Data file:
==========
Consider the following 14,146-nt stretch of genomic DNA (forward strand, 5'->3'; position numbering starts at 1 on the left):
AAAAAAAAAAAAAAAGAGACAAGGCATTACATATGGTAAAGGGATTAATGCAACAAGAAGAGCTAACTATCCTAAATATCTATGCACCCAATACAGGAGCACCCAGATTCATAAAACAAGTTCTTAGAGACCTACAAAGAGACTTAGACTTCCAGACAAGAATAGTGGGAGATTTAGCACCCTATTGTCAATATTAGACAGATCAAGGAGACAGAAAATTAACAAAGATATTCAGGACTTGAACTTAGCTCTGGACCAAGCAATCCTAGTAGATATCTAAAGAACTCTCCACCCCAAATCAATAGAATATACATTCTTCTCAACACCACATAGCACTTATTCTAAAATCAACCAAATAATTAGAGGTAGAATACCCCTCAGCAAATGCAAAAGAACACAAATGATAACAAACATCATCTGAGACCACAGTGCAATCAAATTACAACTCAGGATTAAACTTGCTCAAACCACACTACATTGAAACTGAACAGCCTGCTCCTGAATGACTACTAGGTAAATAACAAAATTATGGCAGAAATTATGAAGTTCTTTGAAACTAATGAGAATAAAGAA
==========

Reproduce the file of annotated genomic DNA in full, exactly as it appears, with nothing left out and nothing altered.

Consider the following 14,146-nt stretch of genomic DNA (forward strand, 5'->3'; position numbering starts at 1 on the left):
AAAAAAAAAAAAAAAGAGACAAGGCATTACATATGGTAAAGGGATTAATGCAACAAGAAGAGCTAACTATCCTAAATATCTATGCACCCAATACAGGAGCACCCAGATTCATAAAACAAGTTCTTAGAGACCTACAAAGAGACTTAGACTTCCAGACAAGAATAGTGGGAGATTTAGCACCCTATTGTCAATATTAGACAGATCAAGGAGACAGAAAATTAACAAAGATATTCAGGACTTGAACTTAGCTCTGGACCAAGCAATCCTAGTAGATATCTAAAGAACTCTCCACCCCAAATCAATAGAATATACATTCTTCTCAACACCACATAGCACTTATTCTAAAATCAACCAAATAATTAGAGGTAGAATACCCCTCAGCAAATGCAAAAGAACACAAATGATAACAAACATCATCTGAGACCACAGTGCAATCAAATTACAACTCAGGATTAAACTTGCTCAAACCACACTACATTGAAACTGAACAGCCTGCTCCTGAATGACTACTAGGTAAATAACAAAATTATGGCAGAAATTATGAAGTTCTTTGAAACTAATGAGAATAAAGAA